When they got the news that House Speaker John Boehner had resigned, several hundred evangelical voters who expected to spend their Friday hearing from the Republican candidates for president leapt to their feet and cheered.

"I'm not here to bash anyone, but the time has come to turn the page," said Florida Sen. Marco Rubio, who got the honor of sharing the stunning development with the crowd at the annual Value Voters forum in Washington.

Like Rubio, each of the Republican presidential hopefuls had expected to spend their Friday trying to win over the influential group of conservative activists. Instead, the forum became something of a victory lap, as one 2016 candidate after another joined in the celebration of Boehner's departure by lashing out at congressional Republicans for not fighting hard enough for conservative priorities.

"You want to know how much each of you terrify Washington?" Texas Sen. Ted Cruz asked the crowd. "Yesterday, John Boehner was speaker of the house. Y'all come to town and somehow that changes. My only request is, `Can you come more often?"'

Real estate mogul Donald Trump, who has ridden a wave of frustration with politics and anyone with ties to government to front-runner status in the GOP's presidential contest, called Republican congressional leaders like Boehner "babies."

"We are so disappointed with the Republican establishment," Trump said. The billionaire suggested that while some people may like Boehner personally, "We want people who are going to get it done."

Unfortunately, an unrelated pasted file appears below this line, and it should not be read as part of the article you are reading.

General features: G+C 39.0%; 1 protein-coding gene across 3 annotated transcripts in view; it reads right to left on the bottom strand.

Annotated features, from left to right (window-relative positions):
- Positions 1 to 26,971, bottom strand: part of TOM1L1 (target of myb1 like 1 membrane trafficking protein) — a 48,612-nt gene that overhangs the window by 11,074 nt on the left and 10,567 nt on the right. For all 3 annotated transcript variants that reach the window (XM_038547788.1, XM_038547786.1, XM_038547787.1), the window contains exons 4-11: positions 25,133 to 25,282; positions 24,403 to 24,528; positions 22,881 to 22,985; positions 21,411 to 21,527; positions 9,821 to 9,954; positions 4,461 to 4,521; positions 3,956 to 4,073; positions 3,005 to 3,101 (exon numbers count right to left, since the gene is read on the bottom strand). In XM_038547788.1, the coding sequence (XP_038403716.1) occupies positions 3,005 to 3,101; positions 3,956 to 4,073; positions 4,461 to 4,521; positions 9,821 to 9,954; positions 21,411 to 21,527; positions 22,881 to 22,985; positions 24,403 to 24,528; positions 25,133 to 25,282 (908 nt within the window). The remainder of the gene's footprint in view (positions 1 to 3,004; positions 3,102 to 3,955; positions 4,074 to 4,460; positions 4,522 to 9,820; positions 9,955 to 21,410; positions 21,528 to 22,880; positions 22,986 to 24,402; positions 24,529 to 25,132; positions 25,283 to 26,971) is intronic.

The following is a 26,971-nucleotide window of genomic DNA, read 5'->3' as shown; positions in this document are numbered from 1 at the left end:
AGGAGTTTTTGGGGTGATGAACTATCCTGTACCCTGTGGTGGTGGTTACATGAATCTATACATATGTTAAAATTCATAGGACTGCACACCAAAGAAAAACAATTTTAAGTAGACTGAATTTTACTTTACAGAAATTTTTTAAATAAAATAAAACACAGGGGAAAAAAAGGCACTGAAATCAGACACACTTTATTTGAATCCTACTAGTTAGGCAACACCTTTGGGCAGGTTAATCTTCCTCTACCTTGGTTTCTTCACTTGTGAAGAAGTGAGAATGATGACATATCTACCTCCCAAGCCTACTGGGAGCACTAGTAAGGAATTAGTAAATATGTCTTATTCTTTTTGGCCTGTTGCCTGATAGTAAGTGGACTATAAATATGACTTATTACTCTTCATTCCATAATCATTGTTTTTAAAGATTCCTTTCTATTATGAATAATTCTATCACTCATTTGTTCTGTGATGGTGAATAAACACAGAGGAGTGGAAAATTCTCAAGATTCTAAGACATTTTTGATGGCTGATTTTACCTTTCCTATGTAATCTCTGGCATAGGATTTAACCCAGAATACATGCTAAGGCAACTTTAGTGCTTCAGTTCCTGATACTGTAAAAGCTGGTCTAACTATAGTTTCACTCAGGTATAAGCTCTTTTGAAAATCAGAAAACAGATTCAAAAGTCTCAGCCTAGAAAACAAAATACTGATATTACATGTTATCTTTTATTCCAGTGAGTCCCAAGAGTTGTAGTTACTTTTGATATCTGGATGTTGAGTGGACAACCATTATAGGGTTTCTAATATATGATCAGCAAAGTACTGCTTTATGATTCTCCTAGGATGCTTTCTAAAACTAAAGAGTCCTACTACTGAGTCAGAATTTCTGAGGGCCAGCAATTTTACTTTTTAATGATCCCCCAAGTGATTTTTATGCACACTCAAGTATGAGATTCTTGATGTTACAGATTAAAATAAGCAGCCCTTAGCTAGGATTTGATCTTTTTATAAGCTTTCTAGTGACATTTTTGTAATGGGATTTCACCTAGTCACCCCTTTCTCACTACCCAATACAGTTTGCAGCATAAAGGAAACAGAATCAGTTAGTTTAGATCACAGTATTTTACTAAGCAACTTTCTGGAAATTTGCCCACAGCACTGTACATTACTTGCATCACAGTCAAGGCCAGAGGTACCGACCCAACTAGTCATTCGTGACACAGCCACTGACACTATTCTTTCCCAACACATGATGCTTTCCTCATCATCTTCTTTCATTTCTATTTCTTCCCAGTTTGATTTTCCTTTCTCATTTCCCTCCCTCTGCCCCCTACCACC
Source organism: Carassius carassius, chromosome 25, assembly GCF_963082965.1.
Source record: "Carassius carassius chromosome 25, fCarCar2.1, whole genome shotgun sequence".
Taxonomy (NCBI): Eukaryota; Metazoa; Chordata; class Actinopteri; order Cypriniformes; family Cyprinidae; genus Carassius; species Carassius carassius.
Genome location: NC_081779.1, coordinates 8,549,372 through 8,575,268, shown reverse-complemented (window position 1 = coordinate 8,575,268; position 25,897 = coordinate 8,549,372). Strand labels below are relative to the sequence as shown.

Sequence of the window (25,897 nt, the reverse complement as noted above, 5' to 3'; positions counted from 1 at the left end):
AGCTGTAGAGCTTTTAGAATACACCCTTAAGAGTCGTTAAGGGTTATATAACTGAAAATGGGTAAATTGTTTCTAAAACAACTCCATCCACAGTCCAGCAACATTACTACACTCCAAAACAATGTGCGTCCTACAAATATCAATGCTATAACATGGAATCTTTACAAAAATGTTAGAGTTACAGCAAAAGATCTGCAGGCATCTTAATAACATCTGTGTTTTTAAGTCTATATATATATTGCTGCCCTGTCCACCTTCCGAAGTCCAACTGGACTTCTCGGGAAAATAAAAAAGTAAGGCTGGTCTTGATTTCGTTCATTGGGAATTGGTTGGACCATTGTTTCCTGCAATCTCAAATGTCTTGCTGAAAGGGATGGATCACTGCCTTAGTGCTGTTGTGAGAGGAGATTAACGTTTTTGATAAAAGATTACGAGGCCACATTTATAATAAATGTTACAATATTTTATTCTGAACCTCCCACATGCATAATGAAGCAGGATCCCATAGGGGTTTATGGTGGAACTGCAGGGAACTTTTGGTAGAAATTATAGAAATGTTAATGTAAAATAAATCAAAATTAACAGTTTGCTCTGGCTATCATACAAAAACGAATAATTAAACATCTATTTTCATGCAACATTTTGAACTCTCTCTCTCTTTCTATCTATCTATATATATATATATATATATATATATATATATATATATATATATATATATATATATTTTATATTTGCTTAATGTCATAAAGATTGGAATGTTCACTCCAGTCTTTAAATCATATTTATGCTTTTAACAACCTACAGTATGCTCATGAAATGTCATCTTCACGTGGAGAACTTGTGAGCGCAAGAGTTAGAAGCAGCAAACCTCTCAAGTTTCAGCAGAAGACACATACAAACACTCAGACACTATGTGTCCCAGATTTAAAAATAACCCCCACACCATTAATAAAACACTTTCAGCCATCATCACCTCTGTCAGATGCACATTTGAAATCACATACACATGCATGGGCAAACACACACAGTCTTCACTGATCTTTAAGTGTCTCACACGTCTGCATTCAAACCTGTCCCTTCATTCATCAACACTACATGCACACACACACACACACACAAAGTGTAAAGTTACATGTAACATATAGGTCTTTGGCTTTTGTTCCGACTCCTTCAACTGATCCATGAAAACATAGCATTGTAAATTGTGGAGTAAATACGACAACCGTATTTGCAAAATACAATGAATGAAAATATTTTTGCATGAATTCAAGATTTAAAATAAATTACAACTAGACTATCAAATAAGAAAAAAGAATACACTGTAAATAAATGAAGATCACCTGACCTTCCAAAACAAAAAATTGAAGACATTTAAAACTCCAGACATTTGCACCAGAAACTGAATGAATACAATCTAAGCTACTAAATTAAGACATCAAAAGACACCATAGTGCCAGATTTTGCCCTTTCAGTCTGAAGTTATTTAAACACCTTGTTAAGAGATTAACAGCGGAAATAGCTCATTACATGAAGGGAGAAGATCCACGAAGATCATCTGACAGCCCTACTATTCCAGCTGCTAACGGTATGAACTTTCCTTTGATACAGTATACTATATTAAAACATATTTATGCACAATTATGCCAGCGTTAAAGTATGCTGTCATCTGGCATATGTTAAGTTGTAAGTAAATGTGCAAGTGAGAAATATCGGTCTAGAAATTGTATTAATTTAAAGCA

The annual Value Voters gathering brought together a large audience of social conservatives whose favored candidates were largely beaten in last year's midterms by establishment Republicans. But on the eve of the party's 2016 presidential contest, Boehner's resignation and their almost gleeful reaction was fresh evidence the sharp divide inside the Republican Party will shape the course of its presidential primaries.

"How can it be that we've sent a Republican majority to Congress, and yet they're still not able to stop our country from sliding in the wrong direction?" said Rubio, a Republican member of Congress himself. He charged that "too many leaders in both parties have fallen out of touch with America."

No issue has frustrated conservatives more than federal funding for Planned Parenthood, the women's health-care provider that also offers abortions. They've insisted that cutting off that funding via a must-pass governmentwide funding bill is the way to force the issue with President Barack Obama.

A move to strip taxpayer funding to the organization was blocked in the Senate on Thursday. Former Pennsylvania Sen. Rick Santorum, another 2016 presidential contender, railed against Republicans in Congress who backed down, even when given the opportunity to focus American's attention on "the horror of abortion."

"They think they can't win the battle," Santorum said, "so they give up before it's even fought."

Turning to Boehner, Santorum said, "It's probably time for him to have stepped down to start a new chapter here in Washington, D.C."

Republican National Committee Chairman Reince Priebus issued a solemn statement praising Boehner as "a tireless advocate for conservative principles," and former Florida Gov. Jeb Bush -- who isn't speaking at the Value Voters meeting -- praised Boehner from afar, tweeting that "John Boehner dedicated his life to public service."

Family Research Council President Tony Perkins, whose organization is hosting the weekend gathering, said social conservatives are watching the candidates closely to find someone to rally behind.

"They realize we're at a point where we need a leader who will not simply babysit America's demise, which Republicans are well-known for, but rather someone who will aggressively come in and undo the damage that has been done by this administration," Perkins said.